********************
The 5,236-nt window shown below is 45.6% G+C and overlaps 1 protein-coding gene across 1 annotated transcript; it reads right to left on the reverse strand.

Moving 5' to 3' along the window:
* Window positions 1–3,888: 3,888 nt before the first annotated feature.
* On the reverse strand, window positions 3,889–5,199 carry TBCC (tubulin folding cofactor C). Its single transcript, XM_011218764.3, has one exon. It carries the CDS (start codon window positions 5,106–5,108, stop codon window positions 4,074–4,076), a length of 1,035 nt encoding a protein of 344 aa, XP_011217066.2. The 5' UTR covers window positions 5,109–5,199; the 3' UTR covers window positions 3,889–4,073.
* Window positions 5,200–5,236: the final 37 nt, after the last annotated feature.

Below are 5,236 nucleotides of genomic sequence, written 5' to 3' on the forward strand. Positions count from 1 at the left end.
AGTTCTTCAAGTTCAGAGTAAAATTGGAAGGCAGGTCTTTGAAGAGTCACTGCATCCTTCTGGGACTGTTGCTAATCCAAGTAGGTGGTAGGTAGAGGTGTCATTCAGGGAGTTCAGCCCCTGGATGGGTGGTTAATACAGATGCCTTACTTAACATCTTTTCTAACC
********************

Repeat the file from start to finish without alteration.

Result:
The 5,236-nt window shown below is 45.6% G+C and overlaps 1 protein-coding gene across 1 annotated transcript; it reads right to left on the reverse strand.

Moving 5' to 3' along the window:
* Window positions 1–3,888: 3,888 nt before the first annotated feature.
* On the reverse strand, window positions 3,889–5,199 carry TBCC (tubulin folding cofactor C). Its single transcript, XM_011218764.3, has one exon. It carries the CDS (start codon window positions 5,106–5,108, stop codon window positions 4,074–4,076), a length of 1,035 nt encoding a protein of 344 aa, XP_011217066.2. The 5' UTR covers window positions 5,109–5,199; the 3' UTR covers window positions 3,889–4,073.
* Window positions 5,200–5,236: the final 37 nt, after the last annotated feature.

Below are 5,236 nucleotides of genomic sequence, written 5' to 3' on the forward strand. Positions count from 1 at the left end.
AGTTCTTCAAGTTCAGAGTAAAATTGGAAGGCAGGTCTTTGAAGAGTCACTGCATCCTTCTGGGACTGTTGCTAATCCAAGTAGGTGGTAGGTAGAGGTGTCATTCAGGGAGTTCAGCCCCTGGATGGGTGGTTAATACAGATGCCTTACTTAACATCTTTTCTAACC